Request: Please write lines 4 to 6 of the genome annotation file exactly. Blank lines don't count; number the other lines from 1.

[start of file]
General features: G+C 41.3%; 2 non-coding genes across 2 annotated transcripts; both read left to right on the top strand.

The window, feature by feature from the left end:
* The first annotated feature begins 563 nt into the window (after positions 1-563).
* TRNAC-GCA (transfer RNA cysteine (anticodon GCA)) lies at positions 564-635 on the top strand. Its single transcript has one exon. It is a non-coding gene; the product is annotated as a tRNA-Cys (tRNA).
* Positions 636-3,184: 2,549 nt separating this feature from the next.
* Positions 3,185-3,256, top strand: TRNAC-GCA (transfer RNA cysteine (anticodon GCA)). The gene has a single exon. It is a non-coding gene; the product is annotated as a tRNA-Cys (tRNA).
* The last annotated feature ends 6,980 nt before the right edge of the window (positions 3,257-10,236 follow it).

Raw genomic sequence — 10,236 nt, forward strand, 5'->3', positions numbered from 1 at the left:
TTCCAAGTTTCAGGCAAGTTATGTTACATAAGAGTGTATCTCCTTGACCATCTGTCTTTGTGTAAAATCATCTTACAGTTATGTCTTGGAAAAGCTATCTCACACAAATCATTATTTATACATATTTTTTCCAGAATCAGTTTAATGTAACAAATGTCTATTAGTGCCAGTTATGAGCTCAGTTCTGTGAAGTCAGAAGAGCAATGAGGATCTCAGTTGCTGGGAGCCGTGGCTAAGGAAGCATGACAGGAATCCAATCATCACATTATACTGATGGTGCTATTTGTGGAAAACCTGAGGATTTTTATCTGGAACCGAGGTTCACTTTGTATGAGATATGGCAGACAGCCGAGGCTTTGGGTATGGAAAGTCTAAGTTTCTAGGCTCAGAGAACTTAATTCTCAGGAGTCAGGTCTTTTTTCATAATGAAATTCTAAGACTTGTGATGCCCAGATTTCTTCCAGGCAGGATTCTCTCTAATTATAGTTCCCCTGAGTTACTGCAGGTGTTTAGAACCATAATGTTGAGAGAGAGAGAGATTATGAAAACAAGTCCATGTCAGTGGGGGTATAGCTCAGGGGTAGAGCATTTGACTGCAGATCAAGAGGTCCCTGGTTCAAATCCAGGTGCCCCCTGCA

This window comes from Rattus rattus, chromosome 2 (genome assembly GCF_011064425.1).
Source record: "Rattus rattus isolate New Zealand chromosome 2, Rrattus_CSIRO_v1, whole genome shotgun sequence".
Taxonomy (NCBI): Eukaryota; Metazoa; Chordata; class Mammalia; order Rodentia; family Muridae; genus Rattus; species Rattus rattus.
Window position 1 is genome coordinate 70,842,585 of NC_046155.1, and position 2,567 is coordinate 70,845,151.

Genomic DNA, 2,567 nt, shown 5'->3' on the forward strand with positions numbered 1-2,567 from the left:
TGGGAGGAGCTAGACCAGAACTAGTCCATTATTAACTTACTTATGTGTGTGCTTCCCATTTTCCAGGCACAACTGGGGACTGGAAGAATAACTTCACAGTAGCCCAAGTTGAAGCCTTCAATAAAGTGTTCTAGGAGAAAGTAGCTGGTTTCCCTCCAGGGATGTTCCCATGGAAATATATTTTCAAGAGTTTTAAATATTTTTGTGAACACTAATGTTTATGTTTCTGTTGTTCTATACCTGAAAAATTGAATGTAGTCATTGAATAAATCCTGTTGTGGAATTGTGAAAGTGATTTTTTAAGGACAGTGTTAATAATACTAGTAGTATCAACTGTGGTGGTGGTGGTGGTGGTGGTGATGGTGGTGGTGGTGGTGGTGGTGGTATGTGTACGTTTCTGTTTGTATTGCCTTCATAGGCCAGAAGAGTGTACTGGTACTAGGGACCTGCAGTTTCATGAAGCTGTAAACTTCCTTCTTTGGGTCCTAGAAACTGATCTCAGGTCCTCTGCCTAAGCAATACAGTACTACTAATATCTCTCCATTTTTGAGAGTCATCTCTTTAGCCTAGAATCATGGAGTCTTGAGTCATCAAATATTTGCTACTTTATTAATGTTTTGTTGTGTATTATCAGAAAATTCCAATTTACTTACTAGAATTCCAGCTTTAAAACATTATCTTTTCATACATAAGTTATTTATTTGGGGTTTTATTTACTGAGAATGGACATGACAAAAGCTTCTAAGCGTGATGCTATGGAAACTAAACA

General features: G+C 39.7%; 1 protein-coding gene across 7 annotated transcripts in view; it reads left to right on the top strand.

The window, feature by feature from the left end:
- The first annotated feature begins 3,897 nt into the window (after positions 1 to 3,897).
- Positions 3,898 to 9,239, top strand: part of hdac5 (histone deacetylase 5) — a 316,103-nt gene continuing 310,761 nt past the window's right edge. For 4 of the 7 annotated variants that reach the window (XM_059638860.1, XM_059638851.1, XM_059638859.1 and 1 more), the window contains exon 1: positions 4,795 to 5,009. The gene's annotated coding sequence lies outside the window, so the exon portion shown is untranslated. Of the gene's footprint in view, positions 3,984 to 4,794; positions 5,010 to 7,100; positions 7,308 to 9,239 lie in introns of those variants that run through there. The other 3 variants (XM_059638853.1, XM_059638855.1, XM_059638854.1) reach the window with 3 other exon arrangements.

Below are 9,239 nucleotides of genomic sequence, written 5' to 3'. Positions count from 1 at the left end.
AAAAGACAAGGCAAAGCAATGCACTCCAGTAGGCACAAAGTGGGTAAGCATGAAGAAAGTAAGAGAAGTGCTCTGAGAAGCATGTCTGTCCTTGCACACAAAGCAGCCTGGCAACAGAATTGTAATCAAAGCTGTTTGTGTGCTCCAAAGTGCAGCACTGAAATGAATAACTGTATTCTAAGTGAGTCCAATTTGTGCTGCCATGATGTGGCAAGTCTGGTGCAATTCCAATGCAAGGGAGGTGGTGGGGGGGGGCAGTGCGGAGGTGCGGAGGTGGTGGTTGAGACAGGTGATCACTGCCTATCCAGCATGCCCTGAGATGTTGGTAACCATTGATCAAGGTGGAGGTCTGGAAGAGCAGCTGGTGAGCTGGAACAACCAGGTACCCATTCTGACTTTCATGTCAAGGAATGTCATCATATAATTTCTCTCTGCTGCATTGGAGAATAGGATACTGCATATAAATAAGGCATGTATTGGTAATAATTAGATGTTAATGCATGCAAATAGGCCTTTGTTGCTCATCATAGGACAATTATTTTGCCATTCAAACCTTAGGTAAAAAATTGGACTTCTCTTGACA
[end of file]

* TRNAC-GCA (transfer RNA cysteine (anticodon GCA)) lies at positions 564-635 on the top strand. Its single transcript has one exon. It is a non-coding gene; the product is annotated as a tRNA-Cys (tRNA).
* Positions 636-3,184: 2,549 nt separating this feature from the next.
* Positions 3,185-3,256, top strand: TRNAC-GCA (transfer RNA cysteine (anticodon GCA)). The gene has a single exon. It is a non-coding gene; the product is annotated as a tRNA-Cys (tRNA).